Dignitatis Humanae 4 begins:
The freedom or immunity from coercion in matters religious which is the endowment of persons as individuals is also to be recognized as their right when they act in community. Religious communities are a requirement of the social nature both of man and of religion itself.
Sounds about right, since in American jurisprudence corporations can claim such rights. The section continues, listing the various rights to education, mobility, leadership, and such that religious communities require to live out the search for the truth. Religious communities themselves are cautioned:
However, in spreading religious faith and in introducing religious practices everyone ought at all times to refrain from any manner of action which might seem to carry a hint of coercion or of a kind of persuasion that would be dishonorable or unworthy, especially when dealing with poor or uneducated people. Such a manner of action would have to be considered an abuse of one’s right and a violation of the right of others.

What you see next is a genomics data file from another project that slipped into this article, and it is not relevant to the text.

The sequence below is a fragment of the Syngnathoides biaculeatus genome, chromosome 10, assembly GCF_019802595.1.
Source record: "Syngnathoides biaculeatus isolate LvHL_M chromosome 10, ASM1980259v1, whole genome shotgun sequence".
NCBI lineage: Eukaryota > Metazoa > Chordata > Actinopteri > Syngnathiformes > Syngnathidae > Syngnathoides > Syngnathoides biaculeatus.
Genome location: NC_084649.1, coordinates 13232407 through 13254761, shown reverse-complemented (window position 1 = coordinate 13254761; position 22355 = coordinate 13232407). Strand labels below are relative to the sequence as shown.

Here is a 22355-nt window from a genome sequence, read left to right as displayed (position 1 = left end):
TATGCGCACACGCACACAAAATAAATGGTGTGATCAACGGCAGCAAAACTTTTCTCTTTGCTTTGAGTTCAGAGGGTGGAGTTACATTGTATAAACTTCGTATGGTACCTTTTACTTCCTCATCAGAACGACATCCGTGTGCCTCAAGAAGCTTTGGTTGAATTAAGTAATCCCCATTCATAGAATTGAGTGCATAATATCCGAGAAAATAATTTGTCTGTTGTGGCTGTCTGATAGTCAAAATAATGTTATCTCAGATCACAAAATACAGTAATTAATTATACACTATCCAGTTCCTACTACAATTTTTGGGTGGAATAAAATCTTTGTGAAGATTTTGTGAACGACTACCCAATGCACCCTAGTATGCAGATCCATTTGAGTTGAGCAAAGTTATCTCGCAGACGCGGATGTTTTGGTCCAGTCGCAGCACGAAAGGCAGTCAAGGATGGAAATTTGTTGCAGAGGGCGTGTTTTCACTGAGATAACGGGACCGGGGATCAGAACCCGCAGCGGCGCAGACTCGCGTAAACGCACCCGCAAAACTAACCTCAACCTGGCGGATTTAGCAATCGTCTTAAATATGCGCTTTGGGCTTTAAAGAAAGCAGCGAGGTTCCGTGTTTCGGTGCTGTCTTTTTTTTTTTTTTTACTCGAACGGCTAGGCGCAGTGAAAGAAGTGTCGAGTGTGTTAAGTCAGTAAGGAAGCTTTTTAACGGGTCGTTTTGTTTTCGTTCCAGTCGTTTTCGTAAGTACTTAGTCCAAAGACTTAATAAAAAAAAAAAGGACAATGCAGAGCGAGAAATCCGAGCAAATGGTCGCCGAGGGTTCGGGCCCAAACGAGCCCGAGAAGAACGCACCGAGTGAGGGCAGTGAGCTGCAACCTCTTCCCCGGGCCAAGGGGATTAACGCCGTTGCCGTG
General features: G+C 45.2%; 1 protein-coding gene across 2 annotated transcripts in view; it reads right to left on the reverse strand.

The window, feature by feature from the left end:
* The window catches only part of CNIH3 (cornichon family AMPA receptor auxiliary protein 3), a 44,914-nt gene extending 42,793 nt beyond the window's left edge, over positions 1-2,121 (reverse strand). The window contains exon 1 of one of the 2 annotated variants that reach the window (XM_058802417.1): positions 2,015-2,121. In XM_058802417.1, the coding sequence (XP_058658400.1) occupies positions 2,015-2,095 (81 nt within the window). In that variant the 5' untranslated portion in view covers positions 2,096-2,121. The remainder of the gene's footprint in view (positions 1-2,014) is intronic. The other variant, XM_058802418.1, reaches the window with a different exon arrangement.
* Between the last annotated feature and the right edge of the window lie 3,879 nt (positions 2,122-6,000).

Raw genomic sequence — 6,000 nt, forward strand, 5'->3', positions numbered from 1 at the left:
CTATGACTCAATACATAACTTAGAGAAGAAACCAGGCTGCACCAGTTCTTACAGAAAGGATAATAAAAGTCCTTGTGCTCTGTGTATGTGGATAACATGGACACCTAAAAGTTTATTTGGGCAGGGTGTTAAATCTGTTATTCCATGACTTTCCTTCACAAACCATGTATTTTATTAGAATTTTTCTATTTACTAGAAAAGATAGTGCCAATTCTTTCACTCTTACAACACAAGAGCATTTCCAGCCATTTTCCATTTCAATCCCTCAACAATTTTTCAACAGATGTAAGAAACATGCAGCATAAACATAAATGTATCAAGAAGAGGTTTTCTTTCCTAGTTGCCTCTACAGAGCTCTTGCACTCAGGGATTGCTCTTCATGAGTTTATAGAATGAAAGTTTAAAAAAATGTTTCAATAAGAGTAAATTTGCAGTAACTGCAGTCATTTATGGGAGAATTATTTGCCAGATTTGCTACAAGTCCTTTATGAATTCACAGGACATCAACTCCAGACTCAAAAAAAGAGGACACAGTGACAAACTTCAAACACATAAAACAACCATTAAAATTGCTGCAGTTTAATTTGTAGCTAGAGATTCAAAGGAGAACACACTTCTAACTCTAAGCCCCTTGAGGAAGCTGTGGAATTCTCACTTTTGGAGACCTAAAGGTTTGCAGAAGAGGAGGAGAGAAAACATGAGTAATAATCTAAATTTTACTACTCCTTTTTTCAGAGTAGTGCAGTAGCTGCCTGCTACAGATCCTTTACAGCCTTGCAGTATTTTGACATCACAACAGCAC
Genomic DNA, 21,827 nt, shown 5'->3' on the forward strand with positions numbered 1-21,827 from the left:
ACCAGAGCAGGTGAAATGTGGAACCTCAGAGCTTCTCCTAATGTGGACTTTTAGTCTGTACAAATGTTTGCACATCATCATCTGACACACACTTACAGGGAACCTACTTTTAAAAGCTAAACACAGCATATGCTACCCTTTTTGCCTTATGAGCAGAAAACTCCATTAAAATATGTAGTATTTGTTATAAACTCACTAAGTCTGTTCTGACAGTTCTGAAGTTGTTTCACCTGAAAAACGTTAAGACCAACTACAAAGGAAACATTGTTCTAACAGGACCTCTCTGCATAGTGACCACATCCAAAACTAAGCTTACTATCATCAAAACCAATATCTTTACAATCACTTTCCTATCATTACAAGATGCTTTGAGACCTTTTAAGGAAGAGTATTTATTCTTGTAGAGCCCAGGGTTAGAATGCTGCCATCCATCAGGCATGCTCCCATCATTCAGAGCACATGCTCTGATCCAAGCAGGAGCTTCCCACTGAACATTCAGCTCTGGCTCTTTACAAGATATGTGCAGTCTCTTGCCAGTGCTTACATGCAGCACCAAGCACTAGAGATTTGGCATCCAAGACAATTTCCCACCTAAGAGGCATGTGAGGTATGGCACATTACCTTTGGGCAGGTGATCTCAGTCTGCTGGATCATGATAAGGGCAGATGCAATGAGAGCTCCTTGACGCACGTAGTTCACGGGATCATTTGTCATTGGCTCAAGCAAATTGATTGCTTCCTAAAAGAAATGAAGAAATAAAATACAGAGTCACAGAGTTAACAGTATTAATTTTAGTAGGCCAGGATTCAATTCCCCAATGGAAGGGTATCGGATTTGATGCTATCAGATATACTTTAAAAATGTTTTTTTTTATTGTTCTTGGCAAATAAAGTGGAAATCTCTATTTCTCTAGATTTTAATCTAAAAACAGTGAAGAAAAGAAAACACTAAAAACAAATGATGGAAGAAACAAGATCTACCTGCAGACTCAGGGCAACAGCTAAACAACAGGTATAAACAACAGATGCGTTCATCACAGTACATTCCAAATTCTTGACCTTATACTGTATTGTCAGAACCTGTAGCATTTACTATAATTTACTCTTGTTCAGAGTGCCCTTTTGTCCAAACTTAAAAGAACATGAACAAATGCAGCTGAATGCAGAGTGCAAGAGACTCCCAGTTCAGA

Religious communities can demonstrate their beliefs to others:
(I)t comes within the meaning of religious freedom that religious communities should not be prohibited from freely undertaking to show the special value of their doctrine in what concerns the organization of society and the inspiration of the whole of human activity.
And they can undertake works within society that express their faith in action:
(T)he social nature of man and the very nature of religion afford the foundation of the right of men freely to hold meetings and to establish educational, cultural, charitable and social organizations, under the impulse of their own religious sense.
Don’t be bashful; any comments?